Chief executives of several leading U.S. banks have said they will be cautious about dealing with cryptocurrencies in evidence released ahead of their scheduled appearance Wednesday before a Senate committee.
Statements by Brian Moynihan of Bank of America, Jane Fraser of Citigroup and Charles Scharf of Wells Fargo as U.S. financial regulators scramble to respond to explosive growth – and confusing injury – in a crypto market that currently does not have a superior national supervisor.
Financial groups simultaneously face pressure from consumers and companies who want a share of the action – and from regulators who are apparently confused about a business environment that “could benefit from more investor protection ”, in the words of Gary Gensler, chairman of the Securities and Exchange Commission.
Moynihan pointed out the difficulties for financial executives in his testimony, saying BofA remains at a distance from the bitcoin business and its siblings even as it continues “to assess opportunities, risks and client demand for cryptocurrency -related products and services ”.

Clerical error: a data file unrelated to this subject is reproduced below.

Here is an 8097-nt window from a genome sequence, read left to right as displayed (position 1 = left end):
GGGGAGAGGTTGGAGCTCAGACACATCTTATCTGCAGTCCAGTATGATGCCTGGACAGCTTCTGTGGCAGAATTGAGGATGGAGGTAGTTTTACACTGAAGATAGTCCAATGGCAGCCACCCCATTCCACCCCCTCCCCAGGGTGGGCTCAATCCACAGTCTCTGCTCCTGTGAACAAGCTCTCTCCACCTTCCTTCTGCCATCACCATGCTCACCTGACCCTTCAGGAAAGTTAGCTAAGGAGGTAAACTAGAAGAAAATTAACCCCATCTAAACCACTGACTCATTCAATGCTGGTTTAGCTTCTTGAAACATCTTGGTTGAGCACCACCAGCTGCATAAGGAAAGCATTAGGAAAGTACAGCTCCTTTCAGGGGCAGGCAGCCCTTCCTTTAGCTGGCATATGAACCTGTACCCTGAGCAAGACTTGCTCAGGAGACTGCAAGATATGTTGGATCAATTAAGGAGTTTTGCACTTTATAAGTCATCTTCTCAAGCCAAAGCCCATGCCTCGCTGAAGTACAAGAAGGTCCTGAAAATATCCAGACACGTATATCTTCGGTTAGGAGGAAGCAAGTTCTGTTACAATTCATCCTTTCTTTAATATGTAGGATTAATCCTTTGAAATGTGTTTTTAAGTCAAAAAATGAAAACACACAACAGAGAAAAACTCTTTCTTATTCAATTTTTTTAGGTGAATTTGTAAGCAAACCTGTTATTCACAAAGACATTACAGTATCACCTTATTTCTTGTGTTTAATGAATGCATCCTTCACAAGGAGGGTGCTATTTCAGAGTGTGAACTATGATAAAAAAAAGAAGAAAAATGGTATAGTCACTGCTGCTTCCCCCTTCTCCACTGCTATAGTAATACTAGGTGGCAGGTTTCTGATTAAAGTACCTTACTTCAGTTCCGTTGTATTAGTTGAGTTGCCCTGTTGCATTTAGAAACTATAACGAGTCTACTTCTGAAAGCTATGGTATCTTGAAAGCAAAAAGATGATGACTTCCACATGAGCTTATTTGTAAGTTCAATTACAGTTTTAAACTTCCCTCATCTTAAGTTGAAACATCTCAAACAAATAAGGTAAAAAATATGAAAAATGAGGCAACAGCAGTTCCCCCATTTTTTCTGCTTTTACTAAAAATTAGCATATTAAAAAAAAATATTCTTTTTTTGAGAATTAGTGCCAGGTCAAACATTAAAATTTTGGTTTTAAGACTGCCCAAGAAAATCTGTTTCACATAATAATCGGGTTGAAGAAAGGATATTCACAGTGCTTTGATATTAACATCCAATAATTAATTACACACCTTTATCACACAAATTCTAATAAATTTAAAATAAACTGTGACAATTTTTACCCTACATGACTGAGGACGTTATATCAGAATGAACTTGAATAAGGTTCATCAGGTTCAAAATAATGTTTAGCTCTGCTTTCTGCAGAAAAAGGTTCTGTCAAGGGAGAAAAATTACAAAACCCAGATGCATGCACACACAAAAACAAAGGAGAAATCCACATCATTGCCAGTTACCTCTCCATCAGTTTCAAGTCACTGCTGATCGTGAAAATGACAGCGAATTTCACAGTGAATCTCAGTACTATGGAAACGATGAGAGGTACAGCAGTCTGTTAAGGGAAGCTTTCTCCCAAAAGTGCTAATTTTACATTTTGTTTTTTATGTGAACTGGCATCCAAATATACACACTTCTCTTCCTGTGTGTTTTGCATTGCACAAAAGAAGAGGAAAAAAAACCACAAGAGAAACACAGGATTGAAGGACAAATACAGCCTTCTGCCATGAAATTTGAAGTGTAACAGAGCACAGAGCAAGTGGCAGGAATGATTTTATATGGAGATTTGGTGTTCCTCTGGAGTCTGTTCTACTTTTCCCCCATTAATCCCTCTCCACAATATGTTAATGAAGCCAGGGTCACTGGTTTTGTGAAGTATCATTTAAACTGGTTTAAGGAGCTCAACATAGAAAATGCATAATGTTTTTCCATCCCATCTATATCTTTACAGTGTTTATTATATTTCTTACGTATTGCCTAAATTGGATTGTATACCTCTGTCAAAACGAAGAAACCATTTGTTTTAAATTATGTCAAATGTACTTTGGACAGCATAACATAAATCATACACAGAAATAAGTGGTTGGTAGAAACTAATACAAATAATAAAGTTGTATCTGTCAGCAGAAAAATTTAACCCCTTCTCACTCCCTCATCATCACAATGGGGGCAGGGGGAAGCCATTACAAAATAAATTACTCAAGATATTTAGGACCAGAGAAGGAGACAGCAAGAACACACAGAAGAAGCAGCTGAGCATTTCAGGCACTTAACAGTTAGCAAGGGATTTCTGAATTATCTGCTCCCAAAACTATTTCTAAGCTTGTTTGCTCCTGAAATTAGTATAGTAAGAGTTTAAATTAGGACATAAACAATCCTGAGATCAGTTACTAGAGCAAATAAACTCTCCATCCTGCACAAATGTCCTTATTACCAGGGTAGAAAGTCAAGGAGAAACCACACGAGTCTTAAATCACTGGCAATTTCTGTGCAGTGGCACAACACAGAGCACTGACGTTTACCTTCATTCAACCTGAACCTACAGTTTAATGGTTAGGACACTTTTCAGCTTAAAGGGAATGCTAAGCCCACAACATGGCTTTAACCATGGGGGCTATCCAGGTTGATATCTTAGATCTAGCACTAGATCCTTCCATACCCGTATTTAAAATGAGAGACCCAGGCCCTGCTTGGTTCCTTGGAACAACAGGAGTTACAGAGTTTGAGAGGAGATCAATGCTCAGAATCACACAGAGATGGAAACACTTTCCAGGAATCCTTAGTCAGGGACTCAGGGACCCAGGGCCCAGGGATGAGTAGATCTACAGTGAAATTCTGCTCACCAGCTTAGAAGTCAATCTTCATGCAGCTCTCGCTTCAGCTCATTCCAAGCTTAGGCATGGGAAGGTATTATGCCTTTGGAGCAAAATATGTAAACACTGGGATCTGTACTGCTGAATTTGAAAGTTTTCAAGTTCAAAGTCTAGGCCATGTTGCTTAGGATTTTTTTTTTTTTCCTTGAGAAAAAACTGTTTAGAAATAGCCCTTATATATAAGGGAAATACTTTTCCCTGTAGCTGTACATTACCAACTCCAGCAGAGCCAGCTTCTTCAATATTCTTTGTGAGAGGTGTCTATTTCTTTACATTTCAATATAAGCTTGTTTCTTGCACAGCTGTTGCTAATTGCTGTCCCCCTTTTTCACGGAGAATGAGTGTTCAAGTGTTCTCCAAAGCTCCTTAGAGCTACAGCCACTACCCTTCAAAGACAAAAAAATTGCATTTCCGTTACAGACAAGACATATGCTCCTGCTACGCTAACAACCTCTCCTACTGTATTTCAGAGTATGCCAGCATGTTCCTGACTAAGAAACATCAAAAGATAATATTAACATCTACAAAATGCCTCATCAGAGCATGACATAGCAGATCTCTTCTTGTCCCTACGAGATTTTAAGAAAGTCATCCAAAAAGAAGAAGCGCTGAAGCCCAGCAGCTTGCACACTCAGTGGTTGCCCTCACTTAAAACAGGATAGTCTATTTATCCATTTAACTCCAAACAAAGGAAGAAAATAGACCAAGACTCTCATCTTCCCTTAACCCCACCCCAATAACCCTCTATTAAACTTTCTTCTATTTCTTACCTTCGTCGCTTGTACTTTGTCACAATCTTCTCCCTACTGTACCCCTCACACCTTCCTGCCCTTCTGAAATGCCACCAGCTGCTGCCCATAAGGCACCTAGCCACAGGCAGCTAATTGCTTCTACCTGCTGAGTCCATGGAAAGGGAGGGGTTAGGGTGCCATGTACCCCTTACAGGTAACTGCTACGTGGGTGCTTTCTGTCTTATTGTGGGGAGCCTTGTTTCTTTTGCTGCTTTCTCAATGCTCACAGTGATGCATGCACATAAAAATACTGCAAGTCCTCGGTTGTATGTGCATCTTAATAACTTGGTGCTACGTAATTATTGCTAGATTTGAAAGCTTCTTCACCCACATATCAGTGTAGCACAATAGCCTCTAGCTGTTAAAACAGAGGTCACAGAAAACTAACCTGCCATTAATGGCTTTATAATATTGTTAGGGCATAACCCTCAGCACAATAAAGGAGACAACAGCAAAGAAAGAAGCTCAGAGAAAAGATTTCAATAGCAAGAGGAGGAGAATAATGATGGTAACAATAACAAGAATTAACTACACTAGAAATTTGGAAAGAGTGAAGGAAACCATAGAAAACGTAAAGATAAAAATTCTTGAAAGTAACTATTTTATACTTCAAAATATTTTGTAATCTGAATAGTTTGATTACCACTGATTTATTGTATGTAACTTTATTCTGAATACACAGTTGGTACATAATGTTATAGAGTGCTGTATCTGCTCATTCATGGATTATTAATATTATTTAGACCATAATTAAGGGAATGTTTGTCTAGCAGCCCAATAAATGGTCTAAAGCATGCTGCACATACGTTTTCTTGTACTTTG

“Today, we do not lend against cryptocurrencies and not the banking companies whose primary business is cryptocurrency or the facilitation of cryptocurrency trading and investment,” he said.
Moynihan added that while his bank holds more than 60 patents related to the blockchain – the ledger technology that underpins cryptocurrency – “we have yet to find a single use case”.
Fraser said Citigroup is taking a “measurable approach” as it seeks to “understand changes in the digital asset space and the use of distributed ledger technology, including the needs and interests of our clients, regulatory advances and technological advances ”.
“Before we deal with cryptocurrencies,” he says, “we see it as our responsibility to make sure we have clear management and control in place.
Scharf said Wells will soon announce a pilot project that will use blockchain technology “to complete the transfer of the cross-border payments book within our global branch network”.
But that’s as far as he goes. He said: “We continue to closely and actively follow developments around cryptocurrency, which are evolving as alternative investment products, even as their status as a currency and payment mechanism remains fluid.”
The three bankers will be included before the Senate banking committee of fellow chief executives Jamie Dimon of JPMorgan Chase, David Solomon of Goldman Sachs and James Gorman of Morgan Stanley.
Led by Sherrod Brown, a progressive Democrat from Ohio, the committee summoned bankers for its annual hearing on Wall Street firms.
The panel was particularly interested in the response of major banks to the pandemic and in their efforts to promote diversity within their ranks and social and economic justice more broadly.